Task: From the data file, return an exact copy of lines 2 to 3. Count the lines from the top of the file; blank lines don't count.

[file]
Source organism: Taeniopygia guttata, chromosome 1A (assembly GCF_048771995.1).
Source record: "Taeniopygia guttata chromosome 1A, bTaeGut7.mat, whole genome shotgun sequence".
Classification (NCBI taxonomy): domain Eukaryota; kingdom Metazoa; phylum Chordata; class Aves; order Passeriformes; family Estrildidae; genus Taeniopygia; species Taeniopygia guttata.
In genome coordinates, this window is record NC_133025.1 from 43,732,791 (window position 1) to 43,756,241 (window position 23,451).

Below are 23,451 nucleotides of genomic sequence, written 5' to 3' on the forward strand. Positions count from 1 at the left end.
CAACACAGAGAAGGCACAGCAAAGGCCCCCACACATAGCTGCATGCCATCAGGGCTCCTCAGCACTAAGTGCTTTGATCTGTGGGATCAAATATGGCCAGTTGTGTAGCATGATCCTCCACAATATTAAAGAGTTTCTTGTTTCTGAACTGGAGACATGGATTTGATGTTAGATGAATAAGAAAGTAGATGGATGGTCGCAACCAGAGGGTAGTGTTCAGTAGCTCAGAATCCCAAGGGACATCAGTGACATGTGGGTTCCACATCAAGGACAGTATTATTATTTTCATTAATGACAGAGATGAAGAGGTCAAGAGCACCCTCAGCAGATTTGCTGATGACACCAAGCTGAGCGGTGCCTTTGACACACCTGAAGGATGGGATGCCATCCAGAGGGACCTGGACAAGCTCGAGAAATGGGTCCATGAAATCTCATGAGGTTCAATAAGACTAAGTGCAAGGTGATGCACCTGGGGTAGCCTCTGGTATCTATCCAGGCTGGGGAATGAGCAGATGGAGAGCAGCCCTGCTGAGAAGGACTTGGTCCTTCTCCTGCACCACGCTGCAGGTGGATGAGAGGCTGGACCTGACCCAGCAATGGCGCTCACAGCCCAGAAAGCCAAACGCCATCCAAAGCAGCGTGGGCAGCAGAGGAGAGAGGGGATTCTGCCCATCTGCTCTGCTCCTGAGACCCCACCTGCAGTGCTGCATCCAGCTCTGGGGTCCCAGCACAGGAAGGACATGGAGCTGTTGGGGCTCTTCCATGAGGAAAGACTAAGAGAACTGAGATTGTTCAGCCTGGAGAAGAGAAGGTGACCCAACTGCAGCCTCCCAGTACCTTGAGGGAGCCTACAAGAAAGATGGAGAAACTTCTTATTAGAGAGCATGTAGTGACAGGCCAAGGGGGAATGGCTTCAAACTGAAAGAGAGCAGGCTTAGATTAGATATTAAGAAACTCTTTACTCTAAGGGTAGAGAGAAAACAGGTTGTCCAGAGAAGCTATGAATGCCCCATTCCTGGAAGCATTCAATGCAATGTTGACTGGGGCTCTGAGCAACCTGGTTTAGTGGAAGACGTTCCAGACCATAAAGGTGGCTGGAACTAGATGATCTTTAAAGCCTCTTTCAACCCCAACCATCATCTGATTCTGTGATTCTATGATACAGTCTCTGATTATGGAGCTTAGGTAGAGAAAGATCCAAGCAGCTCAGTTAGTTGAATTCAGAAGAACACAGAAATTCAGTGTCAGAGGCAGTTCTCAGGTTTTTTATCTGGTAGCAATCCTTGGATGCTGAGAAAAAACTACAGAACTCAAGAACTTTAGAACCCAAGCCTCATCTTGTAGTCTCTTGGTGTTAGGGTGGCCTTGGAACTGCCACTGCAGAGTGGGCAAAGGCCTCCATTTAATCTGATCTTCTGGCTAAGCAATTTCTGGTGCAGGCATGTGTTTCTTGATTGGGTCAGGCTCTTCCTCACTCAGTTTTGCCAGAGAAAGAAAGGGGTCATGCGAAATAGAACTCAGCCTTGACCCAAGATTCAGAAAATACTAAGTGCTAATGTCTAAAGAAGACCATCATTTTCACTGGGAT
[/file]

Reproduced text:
Source record: "Taeniopygia guttata chromosome 1A, bTaeGut7.mat, whole genome shotgun sequence".
Classification (NCBI taxonomy): domain Eukaryota; kingdom Metazoa; phylum Chordata; class Aves; order Passeriformes; family Estrildidae; genus Taeniopygia; species Taeniopygia guttata.